N165: Quiz 3; Unit 3a

  1. Cutaneous Senses
    perception of touch and pain from stimulation of the skin
  2. Proprioception
    ability to sense position of the body and limbs
  3. Kinesthesis
    ability to sense movement of body and limbs
  4. Skin
    • the largest organ in the body both in surface and in weight.
    • the skin provides many functions, including protection (germs, trauma, UV, toxins), excretion (water, waste products like urea, ammonia, uric acid), endocrine processes (vitamin D production), regulation of body temperature and water loss, and sensation (tactile information).
  5. There are 3 layers of skin
    • epidermis
    • dermis
    • subcutaneous tissue
  6. Epidermis
    The outermost, protective layer of the skin, composed mostly of dead cells
  7. Basement membrane
    • Immediately below the epidermis is the basement membrane, a specialized structure that lies between the epidermis and dermis.
    • It includes various protein structures linking the basal layer of keratinocytes (skin cells) to the basement membrane and the basement membrane to the
    • underlying dermis.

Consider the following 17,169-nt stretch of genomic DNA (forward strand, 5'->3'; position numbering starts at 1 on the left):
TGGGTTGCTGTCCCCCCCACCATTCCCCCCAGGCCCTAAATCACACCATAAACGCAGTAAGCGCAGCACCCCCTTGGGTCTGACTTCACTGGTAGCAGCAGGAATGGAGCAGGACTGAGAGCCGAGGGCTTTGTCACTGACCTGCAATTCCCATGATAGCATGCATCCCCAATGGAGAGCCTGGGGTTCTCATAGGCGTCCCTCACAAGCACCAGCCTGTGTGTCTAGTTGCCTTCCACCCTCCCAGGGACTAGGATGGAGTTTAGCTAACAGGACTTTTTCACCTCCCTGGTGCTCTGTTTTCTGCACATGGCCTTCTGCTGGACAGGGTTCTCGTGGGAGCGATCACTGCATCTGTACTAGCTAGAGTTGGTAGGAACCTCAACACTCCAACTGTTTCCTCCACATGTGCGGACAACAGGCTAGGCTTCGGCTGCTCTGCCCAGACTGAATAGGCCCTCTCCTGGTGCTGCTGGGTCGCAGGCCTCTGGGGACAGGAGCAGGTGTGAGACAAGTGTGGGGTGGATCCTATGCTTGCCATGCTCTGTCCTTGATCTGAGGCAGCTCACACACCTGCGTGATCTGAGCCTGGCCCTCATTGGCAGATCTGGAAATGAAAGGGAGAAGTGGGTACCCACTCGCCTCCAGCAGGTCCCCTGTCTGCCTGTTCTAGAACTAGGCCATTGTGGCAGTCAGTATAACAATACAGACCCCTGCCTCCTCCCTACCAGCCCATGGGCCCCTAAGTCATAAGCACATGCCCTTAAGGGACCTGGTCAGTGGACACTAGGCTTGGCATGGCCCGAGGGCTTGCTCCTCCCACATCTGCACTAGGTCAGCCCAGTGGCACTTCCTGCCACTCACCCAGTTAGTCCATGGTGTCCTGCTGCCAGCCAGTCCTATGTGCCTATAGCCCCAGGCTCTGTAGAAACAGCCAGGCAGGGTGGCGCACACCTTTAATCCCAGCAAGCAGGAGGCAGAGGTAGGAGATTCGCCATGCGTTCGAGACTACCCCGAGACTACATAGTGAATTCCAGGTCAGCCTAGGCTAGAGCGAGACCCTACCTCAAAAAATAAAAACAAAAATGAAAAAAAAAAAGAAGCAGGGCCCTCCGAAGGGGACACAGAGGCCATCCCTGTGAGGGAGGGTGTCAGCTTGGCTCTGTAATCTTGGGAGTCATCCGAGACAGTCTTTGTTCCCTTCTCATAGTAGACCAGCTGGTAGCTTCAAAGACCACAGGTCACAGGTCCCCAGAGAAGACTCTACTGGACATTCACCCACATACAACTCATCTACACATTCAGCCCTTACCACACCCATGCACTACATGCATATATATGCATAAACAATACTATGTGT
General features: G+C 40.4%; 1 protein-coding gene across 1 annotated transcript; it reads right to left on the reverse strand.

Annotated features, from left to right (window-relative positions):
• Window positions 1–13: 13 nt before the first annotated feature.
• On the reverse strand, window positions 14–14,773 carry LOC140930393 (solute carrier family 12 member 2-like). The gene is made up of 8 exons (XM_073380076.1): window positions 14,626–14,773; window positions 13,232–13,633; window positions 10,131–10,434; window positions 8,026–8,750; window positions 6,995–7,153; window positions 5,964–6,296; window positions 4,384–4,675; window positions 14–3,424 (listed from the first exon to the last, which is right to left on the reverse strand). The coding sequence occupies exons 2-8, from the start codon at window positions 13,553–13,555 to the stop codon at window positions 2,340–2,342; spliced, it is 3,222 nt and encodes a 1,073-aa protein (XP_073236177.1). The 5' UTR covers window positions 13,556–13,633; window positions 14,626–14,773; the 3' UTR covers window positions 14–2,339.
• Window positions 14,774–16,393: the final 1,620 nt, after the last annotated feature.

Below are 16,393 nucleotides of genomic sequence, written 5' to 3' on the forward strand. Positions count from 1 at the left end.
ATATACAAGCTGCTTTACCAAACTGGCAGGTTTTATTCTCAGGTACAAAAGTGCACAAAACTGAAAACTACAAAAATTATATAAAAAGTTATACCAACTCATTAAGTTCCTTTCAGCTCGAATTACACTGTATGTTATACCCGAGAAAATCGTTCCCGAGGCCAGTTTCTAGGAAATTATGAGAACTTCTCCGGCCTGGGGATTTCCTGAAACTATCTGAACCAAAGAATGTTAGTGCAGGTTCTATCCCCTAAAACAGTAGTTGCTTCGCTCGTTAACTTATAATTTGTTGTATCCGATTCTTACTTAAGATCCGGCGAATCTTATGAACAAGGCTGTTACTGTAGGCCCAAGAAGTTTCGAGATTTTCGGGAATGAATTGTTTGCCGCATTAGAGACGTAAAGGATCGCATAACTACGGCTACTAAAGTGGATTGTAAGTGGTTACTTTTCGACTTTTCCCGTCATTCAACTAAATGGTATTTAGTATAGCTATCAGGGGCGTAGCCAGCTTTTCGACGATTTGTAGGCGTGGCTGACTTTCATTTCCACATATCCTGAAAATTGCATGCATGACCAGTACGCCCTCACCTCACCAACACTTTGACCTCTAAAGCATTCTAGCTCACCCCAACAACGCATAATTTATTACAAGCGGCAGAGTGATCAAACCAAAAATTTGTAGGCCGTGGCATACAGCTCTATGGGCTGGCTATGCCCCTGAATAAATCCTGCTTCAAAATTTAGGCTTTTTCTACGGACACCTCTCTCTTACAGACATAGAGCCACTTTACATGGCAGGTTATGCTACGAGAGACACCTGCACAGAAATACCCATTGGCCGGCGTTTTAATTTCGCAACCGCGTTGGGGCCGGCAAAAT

• Once skin-cancer cells cross this boundary, they can begin to spread through the body through the vascular system of the dermis.
  8. Dermis
    the middle layer of skin below the epidermis that forms the true skin, containing blood capillaries, nerve endings, sweat glands, hair follicles, and other structures
  9. Subcutaneous tissue
    The deepest layer of the skin, made up of vessels, fat, and connective tissue
  10. Hairy skin
    • most of our skin has hair.
    • the primary somatosensory receptor in hairy skin is the follicle receptor, which is a mechanoreceptor triggered by distortion of the hair shaft
  11. Glabrous skin
    • hairless skin (e.g., on palms, soles, lips, labia, penis)
    • contains more specialized types of mechanoreceptors
  12. Mechanoreceptor
    • a sensory receptor that responds to mechanical pressure or distortion (stretching, vibration) via mechanotransduction: movement of the cell membrane physically pulls open/pushes closed ion channels in the memberane, leading to changes in cell signaling.